On Saturday Phyllis and I are back at her home near Myrtle beach, and we are headed to Brookgreen gardens, where she volunteers. We’d intended to go on our way to Savannah, but were rained out. Later on Saturday Phyllis and Art are dropping me at an airport hotel in Wilmington, N.C., and my flight back to Seattle begins early on Sunday morning.
I’ll have more to write about upon my return — the foodie blog which I’ve promised several times now, and more reflections on what we’ve seen and done. I’m here because I care about Flannery O’Connor’s work and it was worth a pilgrimage to see where she grew up, lived, and died. Phyllis is here because she cares about me. That kind of friendship calls for a reflection. This was my first deeper dip into Southern culture, and the stereotypes seem in part true: people from Georgia are gracious and friendly. And, some of them are still litigating the Civil War. Our tour guide made it clear that if just a few things had gone the other way, Georgia, Alabama, Mississippi, Louisiana, and Florida could have made a go of the Confederacy. You know my Evil Twin rose to the bait on that one, and only my conviction that when you are a guest in another part of the country you hold your tongue kept me quiet and at least outwardly respectful.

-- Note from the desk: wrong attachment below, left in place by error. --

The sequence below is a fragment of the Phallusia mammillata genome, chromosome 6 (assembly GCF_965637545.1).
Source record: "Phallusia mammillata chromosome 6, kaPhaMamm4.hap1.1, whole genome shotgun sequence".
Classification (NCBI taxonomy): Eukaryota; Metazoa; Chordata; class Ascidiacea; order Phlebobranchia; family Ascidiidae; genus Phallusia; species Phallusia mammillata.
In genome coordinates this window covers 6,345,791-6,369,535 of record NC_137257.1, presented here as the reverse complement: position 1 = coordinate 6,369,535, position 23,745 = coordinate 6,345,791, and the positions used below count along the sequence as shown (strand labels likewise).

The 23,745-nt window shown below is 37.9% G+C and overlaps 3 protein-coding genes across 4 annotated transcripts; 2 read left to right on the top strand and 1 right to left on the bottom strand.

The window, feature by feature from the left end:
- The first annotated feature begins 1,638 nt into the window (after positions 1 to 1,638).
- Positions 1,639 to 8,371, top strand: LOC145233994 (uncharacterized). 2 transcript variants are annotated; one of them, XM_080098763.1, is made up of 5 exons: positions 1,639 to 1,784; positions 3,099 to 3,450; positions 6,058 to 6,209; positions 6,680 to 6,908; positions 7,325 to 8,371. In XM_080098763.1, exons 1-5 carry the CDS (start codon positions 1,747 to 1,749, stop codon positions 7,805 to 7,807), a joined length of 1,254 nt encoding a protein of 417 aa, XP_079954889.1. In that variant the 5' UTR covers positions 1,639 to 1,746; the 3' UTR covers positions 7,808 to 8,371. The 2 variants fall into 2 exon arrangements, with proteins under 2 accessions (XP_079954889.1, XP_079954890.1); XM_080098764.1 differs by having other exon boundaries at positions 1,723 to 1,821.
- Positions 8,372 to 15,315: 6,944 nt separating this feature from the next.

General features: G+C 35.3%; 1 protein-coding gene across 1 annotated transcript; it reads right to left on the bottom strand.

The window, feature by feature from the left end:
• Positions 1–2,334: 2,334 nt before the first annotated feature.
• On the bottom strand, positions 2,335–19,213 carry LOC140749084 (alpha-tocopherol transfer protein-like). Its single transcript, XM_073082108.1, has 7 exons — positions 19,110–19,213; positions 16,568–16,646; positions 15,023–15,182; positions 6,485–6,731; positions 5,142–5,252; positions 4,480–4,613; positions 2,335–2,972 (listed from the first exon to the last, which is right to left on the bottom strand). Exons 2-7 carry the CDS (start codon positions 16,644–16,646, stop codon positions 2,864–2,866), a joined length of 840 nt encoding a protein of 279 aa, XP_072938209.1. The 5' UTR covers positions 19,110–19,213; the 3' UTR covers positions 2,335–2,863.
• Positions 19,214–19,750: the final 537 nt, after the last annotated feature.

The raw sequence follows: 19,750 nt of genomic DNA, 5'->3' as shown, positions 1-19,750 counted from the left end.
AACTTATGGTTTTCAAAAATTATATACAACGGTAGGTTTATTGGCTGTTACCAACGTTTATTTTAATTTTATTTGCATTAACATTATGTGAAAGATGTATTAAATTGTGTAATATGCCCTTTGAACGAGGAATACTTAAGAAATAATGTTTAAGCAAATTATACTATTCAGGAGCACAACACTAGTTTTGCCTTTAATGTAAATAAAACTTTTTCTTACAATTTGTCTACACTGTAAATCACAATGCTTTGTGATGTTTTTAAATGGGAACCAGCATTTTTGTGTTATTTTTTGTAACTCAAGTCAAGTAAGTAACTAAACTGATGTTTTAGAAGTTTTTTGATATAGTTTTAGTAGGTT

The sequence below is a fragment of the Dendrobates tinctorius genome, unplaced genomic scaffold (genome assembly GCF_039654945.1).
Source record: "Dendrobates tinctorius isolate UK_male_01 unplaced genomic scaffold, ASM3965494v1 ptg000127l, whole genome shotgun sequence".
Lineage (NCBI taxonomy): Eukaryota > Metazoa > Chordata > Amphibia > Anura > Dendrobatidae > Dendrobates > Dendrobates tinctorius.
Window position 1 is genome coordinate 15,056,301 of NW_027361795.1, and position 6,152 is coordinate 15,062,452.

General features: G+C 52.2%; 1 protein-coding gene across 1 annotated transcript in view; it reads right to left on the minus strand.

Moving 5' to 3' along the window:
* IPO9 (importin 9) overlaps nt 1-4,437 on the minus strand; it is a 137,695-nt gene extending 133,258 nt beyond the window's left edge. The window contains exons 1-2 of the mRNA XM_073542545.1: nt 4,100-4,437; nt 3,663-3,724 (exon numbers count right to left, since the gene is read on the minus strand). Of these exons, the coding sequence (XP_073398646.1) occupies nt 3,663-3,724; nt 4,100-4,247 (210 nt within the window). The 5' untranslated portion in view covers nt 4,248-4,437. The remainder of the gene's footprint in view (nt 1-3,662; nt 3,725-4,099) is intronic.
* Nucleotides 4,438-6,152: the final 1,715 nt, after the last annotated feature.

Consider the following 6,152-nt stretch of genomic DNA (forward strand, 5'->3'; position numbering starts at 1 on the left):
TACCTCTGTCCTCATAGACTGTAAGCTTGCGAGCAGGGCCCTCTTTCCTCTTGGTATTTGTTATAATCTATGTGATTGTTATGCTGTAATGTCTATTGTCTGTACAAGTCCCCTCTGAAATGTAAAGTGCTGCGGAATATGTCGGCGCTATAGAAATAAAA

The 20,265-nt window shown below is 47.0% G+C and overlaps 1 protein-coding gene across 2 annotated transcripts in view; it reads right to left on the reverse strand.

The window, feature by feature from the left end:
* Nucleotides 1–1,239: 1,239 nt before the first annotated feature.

As you can tell, some parts of Southern culture were very appealing and some not. I should also say that Southerners could care less what people from the North think of them, and that’s appropriate and no less true the other way around.
So, more to come. Hope you’ve enjoyed coming along on the trip with me, and the break from my writing about Trump.